The Bill of Rights is Dead

Essay by Gary Norton

Constitution – July 1995 – Colorado Central Magazine

As a former teacher of American history, I apologize to the students I put through the torture of retaking tests on the Constitution and Bill of Rights until they could earn an 82% or higher grade. A rebellious student was right (and I, the teacher, was wrong), when he declared that it was pointless to learn our rights when those rights existed only on paper and not in the real world of the modern United States.

On the other hand, I don’t think we Americans were wise to let the Bill of Rights go without so much as commemorating its passing.

The constitutional convention that met in Philadelphia in the 1780s was only authorized to create an efficient way for the 13 colonies to deal with foreign governments. Instead, they created an entirely new form of government.

Today, a constitutional convention would be apt to implement sweeping changes as well, and perhaps it is time to do just that.

The United States needs to get employers, law enforcement, the judiciary, the press, and the American people at large to recognize that many of the liberties and freedoms guaranteed under our Bill of Rights and Constitution are now null. With a constitutional convention, we can decide to either enforce those rights, or to delete several rights our society routinely ignores anyway.

I used to belong to the National Rifle Association. Today I, like most Americans, disagree with most of its political agenda. But I applaud the NRA’s successful campaigns to hold fast to the right to bear arms outlined in the second amendment. It is the one right that has actually expanded over the generations.

The second amendment says, “A well-regulated militia being necessary to the security of a free state, the right of the people to keep and bear arms shall not be infringed.” Often, the NRA and gun advocates choose to ignore the first three words to the amendment, “A well-regulated militia.” This amendment does not guarantee that private citizens will be allowed to keep weapons for their personal use, nor that unregulated militias may exist. And actually, this amendment was not interpreted to guarantee such rights for several decades.

Thus, I applaud the NRA and gun advocates for expanding this right to individuals — because it is the only constitutional right we have that has been increased and not decreased.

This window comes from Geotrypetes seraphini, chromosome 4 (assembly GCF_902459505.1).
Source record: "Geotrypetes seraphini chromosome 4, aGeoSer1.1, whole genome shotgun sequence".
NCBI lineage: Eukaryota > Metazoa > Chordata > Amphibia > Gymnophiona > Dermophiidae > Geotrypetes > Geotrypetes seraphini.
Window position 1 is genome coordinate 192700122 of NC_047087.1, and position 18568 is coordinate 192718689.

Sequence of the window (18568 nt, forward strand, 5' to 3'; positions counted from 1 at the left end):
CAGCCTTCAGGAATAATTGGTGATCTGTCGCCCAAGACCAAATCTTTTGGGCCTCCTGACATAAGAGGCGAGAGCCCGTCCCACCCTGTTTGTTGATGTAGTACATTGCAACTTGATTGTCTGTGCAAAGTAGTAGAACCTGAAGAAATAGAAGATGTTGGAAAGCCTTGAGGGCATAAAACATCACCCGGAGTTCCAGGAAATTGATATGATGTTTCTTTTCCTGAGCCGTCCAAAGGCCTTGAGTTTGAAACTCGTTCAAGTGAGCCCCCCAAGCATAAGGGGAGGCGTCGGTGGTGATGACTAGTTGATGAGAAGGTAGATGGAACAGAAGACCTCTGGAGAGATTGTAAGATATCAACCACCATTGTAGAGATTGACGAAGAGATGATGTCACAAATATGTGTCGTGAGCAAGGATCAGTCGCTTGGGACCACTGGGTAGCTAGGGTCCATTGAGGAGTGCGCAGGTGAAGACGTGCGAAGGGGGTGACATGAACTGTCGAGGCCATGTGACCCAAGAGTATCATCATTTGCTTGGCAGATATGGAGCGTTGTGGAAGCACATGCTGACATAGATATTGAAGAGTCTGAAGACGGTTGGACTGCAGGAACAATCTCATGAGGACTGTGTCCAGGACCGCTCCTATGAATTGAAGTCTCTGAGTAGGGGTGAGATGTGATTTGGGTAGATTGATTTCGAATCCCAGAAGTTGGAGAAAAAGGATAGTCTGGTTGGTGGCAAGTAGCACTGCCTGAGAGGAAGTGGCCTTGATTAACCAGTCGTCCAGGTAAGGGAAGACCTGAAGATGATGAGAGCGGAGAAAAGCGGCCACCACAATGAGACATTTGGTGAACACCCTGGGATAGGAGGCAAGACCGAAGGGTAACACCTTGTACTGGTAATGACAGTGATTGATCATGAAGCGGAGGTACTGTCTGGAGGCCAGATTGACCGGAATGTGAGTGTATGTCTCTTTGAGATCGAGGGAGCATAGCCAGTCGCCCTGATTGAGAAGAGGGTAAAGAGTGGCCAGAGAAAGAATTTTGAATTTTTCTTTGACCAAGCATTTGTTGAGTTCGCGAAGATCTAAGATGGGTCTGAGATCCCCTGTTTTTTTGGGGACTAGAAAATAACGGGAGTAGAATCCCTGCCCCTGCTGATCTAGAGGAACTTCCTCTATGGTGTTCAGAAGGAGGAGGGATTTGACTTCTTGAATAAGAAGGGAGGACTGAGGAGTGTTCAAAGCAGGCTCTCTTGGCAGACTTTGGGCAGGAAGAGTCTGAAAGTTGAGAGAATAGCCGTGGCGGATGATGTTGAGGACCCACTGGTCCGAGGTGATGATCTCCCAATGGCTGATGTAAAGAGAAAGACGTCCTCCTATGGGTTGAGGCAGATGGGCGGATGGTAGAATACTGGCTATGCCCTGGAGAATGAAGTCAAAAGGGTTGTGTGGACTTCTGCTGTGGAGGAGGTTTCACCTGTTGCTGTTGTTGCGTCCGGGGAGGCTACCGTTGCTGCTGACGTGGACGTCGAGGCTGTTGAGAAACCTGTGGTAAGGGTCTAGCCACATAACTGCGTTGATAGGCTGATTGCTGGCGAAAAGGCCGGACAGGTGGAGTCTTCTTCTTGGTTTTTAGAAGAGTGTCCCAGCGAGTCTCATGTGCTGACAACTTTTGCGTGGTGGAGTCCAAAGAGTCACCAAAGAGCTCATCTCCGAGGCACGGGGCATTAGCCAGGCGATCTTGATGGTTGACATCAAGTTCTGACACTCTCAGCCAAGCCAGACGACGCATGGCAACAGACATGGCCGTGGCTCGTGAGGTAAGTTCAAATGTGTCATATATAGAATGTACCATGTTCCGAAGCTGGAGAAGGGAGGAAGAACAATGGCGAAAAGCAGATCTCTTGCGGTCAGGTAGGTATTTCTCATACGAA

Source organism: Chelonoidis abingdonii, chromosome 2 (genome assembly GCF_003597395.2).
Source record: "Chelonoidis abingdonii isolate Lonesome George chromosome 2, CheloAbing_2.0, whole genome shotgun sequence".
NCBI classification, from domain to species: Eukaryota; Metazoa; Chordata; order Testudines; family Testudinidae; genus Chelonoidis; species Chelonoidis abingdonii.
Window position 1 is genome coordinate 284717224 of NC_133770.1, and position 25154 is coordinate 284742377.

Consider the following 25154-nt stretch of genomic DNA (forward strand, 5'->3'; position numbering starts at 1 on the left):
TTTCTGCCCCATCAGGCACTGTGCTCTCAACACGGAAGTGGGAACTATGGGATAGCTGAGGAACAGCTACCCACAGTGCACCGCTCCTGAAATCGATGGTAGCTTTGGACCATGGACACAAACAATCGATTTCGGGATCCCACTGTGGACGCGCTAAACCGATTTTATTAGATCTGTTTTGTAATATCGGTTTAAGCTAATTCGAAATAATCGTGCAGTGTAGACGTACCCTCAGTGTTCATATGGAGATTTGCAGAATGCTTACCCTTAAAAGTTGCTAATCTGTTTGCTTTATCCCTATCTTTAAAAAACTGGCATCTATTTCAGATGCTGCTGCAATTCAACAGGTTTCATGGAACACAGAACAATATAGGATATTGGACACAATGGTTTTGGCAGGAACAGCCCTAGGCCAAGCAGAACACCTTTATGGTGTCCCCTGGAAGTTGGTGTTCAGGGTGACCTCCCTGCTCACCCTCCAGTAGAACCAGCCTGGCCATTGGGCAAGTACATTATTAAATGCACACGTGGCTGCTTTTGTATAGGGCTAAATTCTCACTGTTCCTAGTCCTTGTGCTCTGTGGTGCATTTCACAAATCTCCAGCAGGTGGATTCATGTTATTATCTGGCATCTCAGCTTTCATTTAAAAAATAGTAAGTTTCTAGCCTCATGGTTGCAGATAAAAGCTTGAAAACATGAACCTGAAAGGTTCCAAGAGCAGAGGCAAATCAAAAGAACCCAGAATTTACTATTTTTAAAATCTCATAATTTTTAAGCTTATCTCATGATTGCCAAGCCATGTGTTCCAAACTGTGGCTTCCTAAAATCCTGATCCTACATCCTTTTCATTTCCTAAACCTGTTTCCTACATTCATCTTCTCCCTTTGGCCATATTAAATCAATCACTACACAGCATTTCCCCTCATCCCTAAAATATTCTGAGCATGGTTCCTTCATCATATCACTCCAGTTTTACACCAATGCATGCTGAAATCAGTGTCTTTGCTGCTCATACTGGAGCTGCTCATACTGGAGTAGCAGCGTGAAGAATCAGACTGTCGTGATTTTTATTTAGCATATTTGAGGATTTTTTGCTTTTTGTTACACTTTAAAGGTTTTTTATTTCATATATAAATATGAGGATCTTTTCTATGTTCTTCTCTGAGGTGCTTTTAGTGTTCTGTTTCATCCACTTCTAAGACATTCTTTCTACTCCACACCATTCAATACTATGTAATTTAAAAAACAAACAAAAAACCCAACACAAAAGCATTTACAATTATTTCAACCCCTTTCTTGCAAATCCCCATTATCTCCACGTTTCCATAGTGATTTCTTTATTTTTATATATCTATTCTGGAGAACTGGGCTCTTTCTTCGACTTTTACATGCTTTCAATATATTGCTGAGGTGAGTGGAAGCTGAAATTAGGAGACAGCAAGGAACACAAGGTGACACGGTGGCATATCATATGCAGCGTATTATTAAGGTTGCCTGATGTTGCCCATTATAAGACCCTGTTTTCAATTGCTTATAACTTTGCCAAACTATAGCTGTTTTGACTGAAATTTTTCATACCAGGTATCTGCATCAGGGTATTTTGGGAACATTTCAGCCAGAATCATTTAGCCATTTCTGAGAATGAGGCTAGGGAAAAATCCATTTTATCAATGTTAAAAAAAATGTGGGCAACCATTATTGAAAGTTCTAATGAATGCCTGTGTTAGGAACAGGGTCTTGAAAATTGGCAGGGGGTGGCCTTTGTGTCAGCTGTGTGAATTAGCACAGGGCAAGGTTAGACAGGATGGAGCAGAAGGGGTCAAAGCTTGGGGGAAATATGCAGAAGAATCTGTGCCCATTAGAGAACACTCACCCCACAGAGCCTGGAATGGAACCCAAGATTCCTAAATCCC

Today, we American citizens have more rights to weaponry than any people on the planet, even though it has made America one of the least safe places to live, thanks to the tireless efforts of gun advocates to protect their second amendment rights.

If the second amendment were put to a vote of Americans today, it would suffer a resounding defeat. Most Americans simply don’t believe in it any more. Americans reject the right to a handgun and challenge several kinds of automatic weapons as having nothing to do with hunting or the second amendment.

Even here in Central Colorado where the frontier mentality thrives, citizens are divided about 50-50 on the issue. A constitutional convention would surely scrap the amendment or leave an extremely weak provision in its place.

Yet ironically, the defenders of gun-toting usually lead in the push for employers and law enforcement officials to disregard several other freedoms in the Bill of Rights in an effort to combat assorted social evils.

Americans love easy solutions and quick fixes.

As a people we are waging wars on the big five of abuse: drunken driving, substance abuse, child abuse, sex abuse, and domestic abuse. Our quick fix to these complex problems has been to say we will all collectively give up our rights in the fourth, fifth, and sixth amendments, so that law enforcement can more easily apprehend and incarcerate the villains perpetrating such atrocities.

Unfortunately, under our constitutional republic form of government, legislatures at the national and state level do NOT have the authority to remove liberties specified in the Bill of Rights. But the judicial branch has been lax in reminding legislative bodies of these protections.